The AAT Project.
Do you have a great idea or invention that you are ready to bring it to life? Well, here’s your chance! The AAT Project™ is an online competition that will identify, mentor and manage exceptional teens whose ideas will change the world. This is an opportunity to work with renowned scientists, have your work exposed to a wide audience, and if you’re very lucky, win a significant cash prize. Check out our Tumblr, and you’ll find a link to our website with more information.
Good luck for everyone, to the organizers and to all participants
For anyone who’s interested in entering, a quick note: to sign up, you join the mailing list on our website, and then you are invited to submit a competition entry, uploaded to YouTube. It’s first come, first serve, so the earlier you put your name down, the earlier you can submit and get your entry judged by our elite panel of distinguished STEM educators, including Hazel Sive, MIT Professor of Biology and faculty member of Whitehead Institute for Biomedical Research, Rafe Mazzeo, Stanford Professor of Math, co-founder of Stanford University Math Camp, and faculty member of Stanford Pre-Collegiate Studies, and many more.
Win, and get a chance to meet and work with these people! We admit that while the $75,000, documentary video by Academy-Award Winning Ross Kauffman, and private concert with America’s biggest celebrities we’re offering are pretty big draws, the biggest draw in this competition is always that you get to bring your idea to life, with the help of our panel, whether it’s groundbreaking research or a full-blown invention. There are twelve monthly competitions, and then one annual competition, from which the Grand Prize Winner will be chosen. The first monthly competition begins in September, so we hope you’ll join soon.
If not, there is, of course, our Tumblr, Twitter, and Instagram to follow, our Facebook page to like, and if you like art and literature, our zine. Any medium is welcome. Check it out here, and submit your work! I realize I wrote you guys a little essay, so tl;dr, just read the bolded and check out our presentation for more information.
Happy STEM, and we look forward to hearing from you!
Scientists must have a vivid intuitive imagination, for new ideas are not generated by deduction but by an artistically creative imagination.
- me: *owns 264 unread books*
- me: *buys 17 new books*
- me: *rereads harry potter*
Today’s post examines some of the chemical components of bee, wasp, hornet and ant venoms. Also, in the accompanying post, why you can’t really use knowledge of acids and alkalis to neutralise bee stings, how ants can create ionic liquids, and what bee attack pheromones smell like.
See a bigger version of the graphic & read the post here: http://wp.me/p4aPLT-rb
Column chromatography for beginners.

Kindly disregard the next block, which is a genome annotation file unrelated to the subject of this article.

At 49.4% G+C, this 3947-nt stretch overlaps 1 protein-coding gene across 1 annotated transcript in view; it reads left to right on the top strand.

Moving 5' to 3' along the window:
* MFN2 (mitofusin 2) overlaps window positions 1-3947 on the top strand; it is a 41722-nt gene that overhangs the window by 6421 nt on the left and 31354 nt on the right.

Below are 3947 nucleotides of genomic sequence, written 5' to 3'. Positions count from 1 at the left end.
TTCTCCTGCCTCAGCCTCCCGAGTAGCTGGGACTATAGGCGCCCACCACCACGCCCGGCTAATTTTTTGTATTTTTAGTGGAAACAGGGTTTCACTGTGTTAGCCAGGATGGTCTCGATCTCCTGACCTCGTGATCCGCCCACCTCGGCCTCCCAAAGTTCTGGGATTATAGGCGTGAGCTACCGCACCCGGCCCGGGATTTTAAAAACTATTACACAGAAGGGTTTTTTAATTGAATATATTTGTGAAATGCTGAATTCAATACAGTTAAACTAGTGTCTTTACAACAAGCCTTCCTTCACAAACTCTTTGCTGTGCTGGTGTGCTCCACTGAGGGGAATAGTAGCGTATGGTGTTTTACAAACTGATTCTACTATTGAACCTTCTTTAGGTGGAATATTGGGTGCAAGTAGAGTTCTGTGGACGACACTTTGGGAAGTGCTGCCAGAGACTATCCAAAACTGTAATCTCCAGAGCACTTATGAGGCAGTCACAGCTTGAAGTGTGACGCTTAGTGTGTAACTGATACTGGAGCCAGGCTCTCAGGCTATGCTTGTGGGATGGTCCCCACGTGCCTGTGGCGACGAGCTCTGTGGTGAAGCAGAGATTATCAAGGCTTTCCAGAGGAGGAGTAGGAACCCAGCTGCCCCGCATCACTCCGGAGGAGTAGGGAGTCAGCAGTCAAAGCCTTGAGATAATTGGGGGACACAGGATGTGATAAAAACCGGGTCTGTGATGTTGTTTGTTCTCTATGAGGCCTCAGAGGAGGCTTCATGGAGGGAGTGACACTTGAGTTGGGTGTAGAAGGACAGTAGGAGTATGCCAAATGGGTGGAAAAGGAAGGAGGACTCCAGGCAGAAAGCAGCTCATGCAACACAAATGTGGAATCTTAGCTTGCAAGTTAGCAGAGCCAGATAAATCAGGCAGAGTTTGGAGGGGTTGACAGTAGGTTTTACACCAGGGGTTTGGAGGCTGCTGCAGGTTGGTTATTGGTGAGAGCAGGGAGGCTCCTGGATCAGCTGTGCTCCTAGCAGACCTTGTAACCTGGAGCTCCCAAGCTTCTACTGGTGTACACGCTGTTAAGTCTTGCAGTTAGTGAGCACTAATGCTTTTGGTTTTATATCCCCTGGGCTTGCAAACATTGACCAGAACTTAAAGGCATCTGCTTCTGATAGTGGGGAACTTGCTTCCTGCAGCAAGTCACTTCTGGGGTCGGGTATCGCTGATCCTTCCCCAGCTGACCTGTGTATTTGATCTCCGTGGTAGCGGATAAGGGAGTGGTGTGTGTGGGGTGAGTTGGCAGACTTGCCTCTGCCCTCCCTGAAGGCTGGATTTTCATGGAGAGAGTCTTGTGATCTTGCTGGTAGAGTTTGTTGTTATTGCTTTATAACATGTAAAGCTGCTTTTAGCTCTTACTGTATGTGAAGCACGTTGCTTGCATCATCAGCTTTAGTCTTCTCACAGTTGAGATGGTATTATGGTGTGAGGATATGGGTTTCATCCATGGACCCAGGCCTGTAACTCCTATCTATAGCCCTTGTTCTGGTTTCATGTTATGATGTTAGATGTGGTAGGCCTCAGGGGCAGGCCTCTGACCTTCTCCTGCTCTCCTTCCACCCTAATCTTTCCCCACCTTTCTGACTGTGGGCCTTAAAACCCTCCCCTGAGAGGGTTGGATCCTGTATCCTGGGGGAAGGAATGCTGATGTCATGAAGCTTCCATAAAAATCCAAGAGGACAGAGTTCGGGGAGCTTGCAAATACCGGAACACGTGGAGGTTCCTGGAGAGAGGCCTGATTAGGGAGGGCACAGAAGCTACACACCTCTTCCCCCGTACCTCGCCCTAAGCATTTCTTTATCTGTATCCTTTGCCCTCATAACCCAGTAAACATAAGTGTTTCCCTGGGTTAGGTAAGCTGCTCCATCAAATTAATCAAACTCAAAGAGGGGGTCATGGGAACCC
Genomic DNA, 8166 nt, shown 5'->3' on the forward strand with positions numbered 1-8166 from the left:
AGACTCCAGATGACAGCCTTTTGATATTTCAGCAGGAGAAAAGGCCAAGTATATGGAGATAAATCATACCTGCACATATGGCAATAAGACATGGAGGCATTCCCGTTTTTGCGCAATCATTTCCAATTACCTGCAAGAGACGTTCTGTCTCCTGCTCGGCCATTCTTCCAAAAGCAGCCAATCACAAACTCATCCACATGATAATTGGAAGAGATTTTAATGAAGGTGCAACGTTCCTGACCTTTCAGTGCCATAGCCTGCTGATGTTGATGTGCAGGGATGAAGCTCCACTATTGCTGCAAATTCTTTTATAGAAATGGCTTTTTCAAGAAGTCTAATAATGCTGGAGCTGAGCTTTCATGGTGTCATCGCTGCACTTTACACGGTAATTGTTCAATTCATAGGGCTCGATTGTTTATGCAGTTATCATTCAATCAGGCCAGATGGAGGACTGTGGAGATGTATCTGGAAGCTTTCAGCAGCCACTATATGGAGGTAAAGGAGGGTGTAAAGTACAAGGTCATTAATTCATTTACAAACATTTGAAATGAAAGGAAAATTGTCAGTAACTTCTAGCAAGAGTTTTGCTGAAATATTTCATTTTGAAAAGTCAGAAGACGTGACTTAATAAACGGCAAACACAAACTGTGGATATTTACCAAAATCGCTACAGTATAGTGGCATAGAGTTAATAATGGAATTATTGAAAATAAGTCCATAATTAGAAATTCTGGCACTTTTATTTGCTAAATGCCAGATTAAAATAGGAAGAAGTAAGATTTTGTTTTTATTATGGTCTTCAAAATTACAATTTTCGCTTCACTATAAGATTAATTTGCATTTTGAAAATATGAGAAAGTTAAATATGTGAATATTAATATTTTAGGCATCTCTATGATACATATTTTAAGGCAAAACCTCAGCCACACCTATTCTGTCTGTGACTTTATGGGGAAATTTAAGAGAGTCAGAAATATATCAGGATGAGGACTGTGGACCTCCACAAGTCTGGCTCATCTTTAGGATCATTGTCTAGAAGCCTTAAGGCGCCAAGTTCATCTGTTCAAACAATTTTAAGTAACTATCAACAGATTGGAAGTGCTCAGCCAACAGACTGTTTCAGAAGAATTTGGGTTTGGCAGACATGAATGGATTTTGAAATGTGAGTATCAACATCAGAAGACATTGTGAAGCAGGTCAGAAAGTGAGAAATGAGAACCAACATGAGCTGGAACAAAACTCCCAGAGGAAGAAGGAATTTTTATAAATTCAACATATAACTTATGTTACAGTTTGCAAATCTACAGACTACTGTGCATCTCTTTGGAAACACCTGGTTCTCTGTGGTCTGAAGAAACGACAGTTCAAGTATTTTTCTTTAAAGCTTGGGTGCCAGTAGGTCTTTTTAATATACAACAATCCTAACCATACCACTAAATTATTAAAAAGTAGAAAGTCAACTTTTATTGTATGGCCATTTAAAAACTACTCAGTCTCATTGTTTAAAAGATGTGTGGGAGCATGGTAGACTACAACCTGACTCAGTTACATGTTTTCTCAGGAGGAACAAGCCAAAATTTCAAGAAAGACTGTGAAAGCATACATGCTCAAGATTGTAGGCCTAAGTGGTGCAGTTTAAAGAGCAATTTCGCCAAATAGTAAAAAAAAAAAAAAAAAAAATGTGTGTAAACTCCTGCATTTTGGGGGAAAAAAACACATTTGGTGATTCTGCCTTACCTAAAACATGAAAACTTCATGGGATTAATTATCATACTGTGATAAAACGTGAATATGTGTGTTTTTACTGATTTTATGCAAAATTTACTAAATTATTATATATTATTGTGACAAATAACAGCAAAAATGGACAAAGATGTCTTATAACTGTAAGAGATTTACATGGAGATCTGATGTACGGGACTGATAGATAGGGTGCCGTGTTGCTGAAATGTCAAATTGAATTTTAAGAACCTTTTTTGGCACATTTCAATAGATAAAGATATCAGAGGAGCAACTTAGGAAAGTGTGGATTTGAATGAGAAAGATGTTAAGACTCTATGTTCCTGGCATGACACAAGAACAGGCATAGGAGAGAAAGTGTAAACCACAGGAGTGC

First, look after an immobile phase (usually silica or alumina) what was tested before with the correct eluent (mixture of 2 or more organic solvent). If the mixture of compounds separate with this mixture on a TLC (thin layer chromatography) what is made from the same immobile phase it will hopefully work on a larger scale also.
For every g of the purified material take at least 10-15 g of immobile phase, mix it with the eluent (1 pics) and load it in the column. Place your mixture of compounds on the top with a little celite or sand (3 pics) and let the eluent flow down the column (4 pics). Every time the top would dry, add more eluent to keep it always wet.
If you are lucky enough the main component will separate and it will form a nice layer on the column (last pics).
If anyone is interested in this chromatographic method I could write a step by step “how to do” from it. Anyone?
Zombie Ant Fungi ‘Know’ Brains of Their Hosts
Read the full article Zombie Ant Fungi ‘Know’ Brains of Their Hosts at NeuroscienceNews.com.
A parasitic fungus that reproduces by manipulating the behavior of ants emits a cocktail of behavior-controlling chemicals when encountering the brain of its natural target host, but not when infecting other ant species, a new study shows.
The research is in BMC Evolutionary Biology. (full access paywall)
Research: “Species-specific ant brain manipulation by a specialized fungal parasite” by Charissa de Bekker, Lauren Quevillon, Philip B Smith, Kim Fleming, Debashis Ghosh, Andrew D Patterson and David P Hughes in BMC Evolutionary Biology. doi:10.1186/s12862-014-0166-3
Image: A dead ant manipulated by a species of so-called “zombie ant fungus” clings to a twig in a South Carolina forest. Newly published Penn State research represents the first extensive study of zombie ants in North America. Credit Hughes Lab/Penn State.
Hubble’s Advanced Camera for Surveys shows individual stars, clusters of stars and nebulae in the spiral galaxy NGC 300, located approximately 7 million light-years away from Earth. The image shows a star-forming region a few thousand light-years farther from the galaxy’s centre. The yellow nebulosities are the glow from hot gas that has been heated by radiation from the nearest young, blue stars. The image at far right reveals more diffuse groupings of young, blue stars, farther away from the galaxy’s centre, along with faint shells of hot gas.
Credit: NASA, ESA, J. Dalcanton and B. Williams (University of Washington)